of Science in Logic and Computation. Logic and
Computation is a field that combines ideas and
techniques from Computer Science, Mathematics
and Philosophy. It investigates the laws and
methods of reasoning with symbolic
representations - examining the structure, design
and limitations of symbolic representations and
procedures in human thought and computer
When George began his studies, he says “I didn’t
have a clear idea of what I wanted to study when
I entered university, and a degree in Logic and
Computation allowed me to dabble in a number
of different fields.” He also encourages others to
venture into the sphere – “Don’t let the
abstractness scare you off. There is reason to this
madness, and it all comes together in the end.”
George chose the University of Auckland because
of the open environment, which made it easy to
meet people from other disciplines and explore
the problems they study. He is presently reading
for a Doctor of Philosophy in Computer Science at
the University of Oxford in England. He studies
the way logical and computational techniques
can be used to study game theory, and
conversely the way game theoretical techniques
can lead to a better understanding of logic and
computation. George often takes advantage of
the proximity of Europe to travel. A conference in
Switzerland can lead to skiing in the Alps or
exploring the castle Chillon. George sorely misses
the amazing coffee at the Orbit Café on the
University of Auckland city campus.
YuFeng Deng
YuFeng Deng is a software developer for M-COM
(now part of Fiserv). He designs and develops
software and maintains his expertise in software
technology, tools and techniques in order to
support other staff members. This collaboration
ensures the success of M-COM’s mobile banking
software projects. “In M-COM, I have the
opportunity to keep in touch with various new
technologies. I have participated in quite a few
projects and done some platform, web and
mobile work. I have gained a lot of skills. These
include CSS, JavaScript, Objective-C, Xcode
Interface Builder, C#, Java and so on. It’s great
that I can do what I want to do, and learn what I
want to know.
” YuFeng admits that he would
never had been able to do this job without the
knowledge he gained at the University of
YuFeng graduated from the University of
Auckland in 2009 with a Bachelor of Technology
in Information Technology. “Unlike most students,
I chose to study Computer Science without
considering my career future. I chose it simply
because I like computer technology. Fortunately, it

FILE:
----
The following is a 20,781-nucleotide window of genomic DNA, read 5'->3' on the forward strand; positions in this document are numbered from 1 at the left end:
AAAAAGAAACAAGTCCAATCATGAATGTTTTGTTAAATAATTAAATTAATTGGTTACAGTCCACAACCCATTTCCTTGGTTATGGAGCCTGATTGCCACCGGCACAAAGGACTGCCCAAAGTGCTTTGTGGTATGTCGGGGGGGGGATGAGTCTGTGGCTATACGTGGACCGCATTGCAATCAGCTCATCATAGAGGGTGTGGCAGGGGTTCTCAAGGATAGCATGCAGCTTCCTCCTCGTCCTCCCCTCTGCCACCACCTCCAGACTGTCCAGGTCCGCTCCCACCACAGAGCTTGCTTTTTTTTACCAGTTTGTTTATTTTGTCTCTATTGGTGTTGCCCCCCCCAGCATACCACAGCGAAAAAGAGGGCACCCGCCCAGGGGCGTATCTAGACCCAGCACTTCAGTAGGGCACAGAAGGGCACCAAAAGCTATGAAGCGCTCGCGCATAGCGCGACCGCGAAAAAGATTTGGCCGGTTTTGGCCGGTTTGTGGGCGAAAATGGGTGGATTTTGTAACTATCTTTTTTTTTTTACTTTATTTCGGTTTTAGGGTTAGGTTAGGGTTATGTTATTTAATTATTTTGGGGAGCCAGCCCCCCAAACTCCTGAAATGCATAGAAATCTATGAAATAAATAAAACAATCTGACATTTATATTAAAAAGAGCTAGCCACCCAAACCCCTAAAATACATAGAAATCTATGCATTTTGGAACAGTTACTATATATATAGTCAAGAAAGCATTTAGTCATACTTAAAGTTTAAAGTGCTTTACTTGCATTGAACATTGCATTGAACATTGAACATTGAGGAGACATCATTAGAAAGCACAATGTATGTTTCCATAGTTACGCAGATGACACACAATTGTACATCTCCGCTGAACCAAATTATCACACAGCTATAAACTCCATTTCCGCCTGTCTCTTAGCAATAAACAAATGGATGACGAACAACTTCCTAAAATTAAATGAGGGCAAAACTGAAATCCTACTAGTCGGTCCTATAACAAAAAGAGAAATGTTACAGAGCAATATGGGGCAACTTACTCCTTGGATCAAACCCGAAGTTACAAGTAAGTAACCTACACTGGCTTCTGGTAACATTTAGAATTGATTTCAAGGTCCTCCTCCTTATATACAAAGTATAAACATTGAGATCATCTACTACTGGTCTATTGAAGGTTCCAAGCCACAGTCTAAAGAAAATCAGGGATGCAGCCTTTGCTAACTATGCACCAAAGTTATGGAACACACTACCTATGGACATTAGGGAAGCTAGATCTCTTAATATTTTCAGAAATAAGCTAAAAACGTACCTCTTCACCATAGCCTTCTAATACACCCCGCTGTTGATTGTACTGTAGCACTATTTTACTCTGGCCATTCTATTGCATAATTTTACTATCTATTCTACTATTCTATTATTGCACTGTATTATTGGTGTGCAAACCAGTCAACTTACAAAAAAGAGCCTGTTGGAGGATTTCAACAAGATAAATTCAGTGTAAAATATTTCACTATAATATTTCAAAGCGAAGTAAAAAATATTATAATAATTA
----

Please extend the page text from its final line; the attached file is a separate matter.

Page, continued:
was one of the wisest choices in my life.
YuFeng encourages others to follow in his
footsteps, saying “Computer Science is fun. When
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solve real-world problems; in my case, problems
that can actually save lives since I’m working in
the healthcare domain.”
you play Angry Birds or Temple Run on your
mobile devices, you feel happy. But I believe that
the authors are happier. You can spend the whole
night renaming the millions of songs on your hard
drive - I have done that by running my own
written script in a few minutes.
Computer Science
is useful for your life and for your career. Check
the job websites and find out how many jobs are
Thusitha Mabotuwana
Thusitha completed his PhD with us in 2010. He
works for Philips Research in New York as a
Clinical Informatics Research Scientist. His job
involves working closely with clinicians to
understand their routine workflow and developing
new and innovative software-based solutions that
can help improve the workflow efficiency. He
routinely develops research prototypes (primarily
using .NET technology) that are then
demonstrated to clinicians to get their feedback.
Once the prototypes reach a certain level of
maturity, typically after multiple iterations, the
software development teams take over and
integrate the research prototypes into product
platforms that are eventually sold to thousands of
users. Thusitha enjoys his job, saying “The best
part is having the freedom to explore new ideas
and applying what I learnt back in University to
“ I have always been an analytical person and
loved to understand things instead of simply
memorizing. As a result, I chose to take
Engineering instead of trying to get into a field
such as Medicine. During my undergraduate
studies in Computer Systems Engineering at the
University of Auckland, we had the opportunity to
take a few Computer Science electives and I
absolutely loved these classes. I developed a
passion for developing software systems and
wanted to further my studies in an area where I
could apply technology to solve real-world
problems. Computer Science was the perfect
place for this and I enrolled in a PhD where I
could pursue my passion of solving challenging
real-world problems while also having the
opportunity to delve deeper into understanding
the finer technical details. “
Thusitha champions the study of Computer
Science, saying that “If you like working with
computers and want to create new technology
that can have a positive influence/impact in
others’ lives, Computer Science will be a great
choice. It’ll be a great stepping stone that can
open up many opportunities for you in the future,
so follow your passion, and aim high.”